ATLANTA — If you’re looking for bright spots in the Mets’ 2-0 loss to the Braves Wednesday, at least they avoided getting no-hit.
But they did waste another sparkling start from Jacob deGrom, wait until the seventh to get their first hit and strand the would-be tying runs in scoring position in the ninth inning en route to their 10th loss in 11 games and 17th loss in 21 games.
Todd Frazier felt obligated afterward to apologize to deGrom, whose lack of run support has gone from unlucky to bizarre. He has a 0.87 ERA in his past 10 starts, about one-third of a season. The Mets are 2-8 in those games.
“After the game I said, ‘Dude, I’m sorry. I don’t know what’s going on. I don’t know why we’re not producing for you,’ ” Frazier said. “We talk about trying too hard. Maybe we’re trying too hard when he’s pitching. A guy throws like that, he works fast. He was just dominant.
“Of course he’s going to give up one run, everybody’s human. For us to not put up any runs for him again, I told him I’m sorry. I didn’t know what else to tell him.”
DeGrom dominated again. He allowed one run in seven innings, scattering seven hits and striking out seven. Of 27 Atlanta batters against deGrom, two reached three-ball counts and neither walked.
Wednesday was the fifth consecutive outing in which deGrom lasted at least seven innings and allowed two or fewer earned runs. The Mets have lost all of those games. This time, Matt Soroka held them hitless for 6 1/3 innings.
“I have a goal when I got out there, and that’s to put up zeroes and keep us in the ballgame.” deGrom said. “We weren’t able to put up any runs today.”
Mickey Callaway praised deGrom’s ability not to let that get to him, instead focusing on what he can control, his work on the mound. The manager also noted that the hitters seem to take it harder than the righthander.
“The pitcher’s job is to give you an opportunity to win a game,” Jay Bruce said. “He gives you literally the best opportunity pretty much that you’re going to have to win a game every single time he goes out here this year.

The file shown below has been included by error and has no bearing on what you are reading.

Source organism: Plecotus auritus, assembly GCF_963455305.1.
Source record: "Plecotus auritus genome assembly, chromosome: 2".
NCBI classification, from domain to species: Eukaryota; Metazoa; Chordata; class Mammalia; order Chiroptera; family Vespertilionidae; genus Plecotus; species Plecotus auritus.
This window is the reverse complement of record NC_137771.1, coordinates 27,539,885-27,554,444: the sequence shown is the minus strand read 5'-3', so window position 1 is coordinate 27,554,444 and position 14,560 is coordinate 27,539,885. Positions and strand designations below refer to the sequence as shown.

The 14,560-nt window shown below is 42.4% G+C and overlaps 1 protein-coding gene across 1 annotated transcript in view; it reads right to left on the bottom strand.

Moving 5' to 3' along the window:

“I know deGrom doesn’t care about the wins and losses by his name, but he has been essentially perfect every time he goes out there, and we’ve wasted him. And that’s frustrating. As frustrating as can be.”
Callaway pulled deGrom after 86 pitches in an effort to manage deGrom’s workload and stressful innings. With such a slim margin for error, Callaway said, even the seemingly easy innings can be stressful.
“I haven’t really noticed it,” deGrom said of the stressful innings. “I want to go out there and put up zeroes whether there’s runners on or no runners on. That’s my goal.”
Asked if his personal success is a consolation amid the team’s struggles, deGrom said, “We’re not winning baseball games. So it doesn’t really matter. The goal is to win baseball games.”
Soroka, 20, in his first start after spending about a month on the disabled list with a right shoulder strain, didn’t allow a hit until the seventh, when Michael Conforto singled on a grounder to shortstop. Leaving the game at 74 pitches, Soroka struck out four and walked one, Bruce in the second. He was erased when Kevin Plawecki grounded into a double play.
The Mets’ offense is in a bad way. They have scored three runs or fewer in nine straight games, their longest such stretch since July 2014. Yoenis Cespedes is missing. Conforto’s hit was his first in 10 days. Frazier is 5-for-27 (.185) with 11 strikeouts and one walk since coming off the disabled list. Bruce is hitting .193 the past month. Even Asdrubal Cabrera is in a 4-for-42 (.095) funk the past two weeks.
And yet the Mets, trailing by two after Jerry Blevins allowed a home run to Freddie Freeman in the eighth, still had a shot in the ninth against Braves closer Arodys Vizcaino. Conforto walked with one out and Frazier stepped up as the potential tying run. He struck out — for the third time in the game — on a called third strike that appeared to be well off the plate.
“Ball,” Frazier said. “Never started on the plate. That’s all I got to say about that.”
Brandon Nimmo then doubled to deep rightfield, putting runners at second and third, but Bruce popped out to end it.
“You can tell nobody is happy that we’re losing,” deGrom said. “We have to score runs to win, and we haven’t been doing that. Nobody is happy with what’s going on.”
Jacob deGrom’s last five starts:
June 13 at Braves: 7 IP, 1 R, 1 ER, 7 H, 7 SO, 0 BB. Loss, Mets lose 2-0.
June 8 vs. Yankees: 8 IP, 3 R, 2 ER, 4 H, 8 SO, 2 BB. Loss, Mets lose 4-1.
June 2 vs. Cubs: 7 IP, 1 R, 1 ER, 7 H, 13 SO, 2 BB. ND, Mets lose 7-1.
May 28 at Braves: 7 IP, 1 R, 1 ER, 5 H, 8 SO, 3 BB. ND, Mets lose 4-3.
May 23 vs. Marlins: 7 IP, 0 R, 0 ER, 4 H, 8 SO, 2 BB. ND, Mets lose 2-1.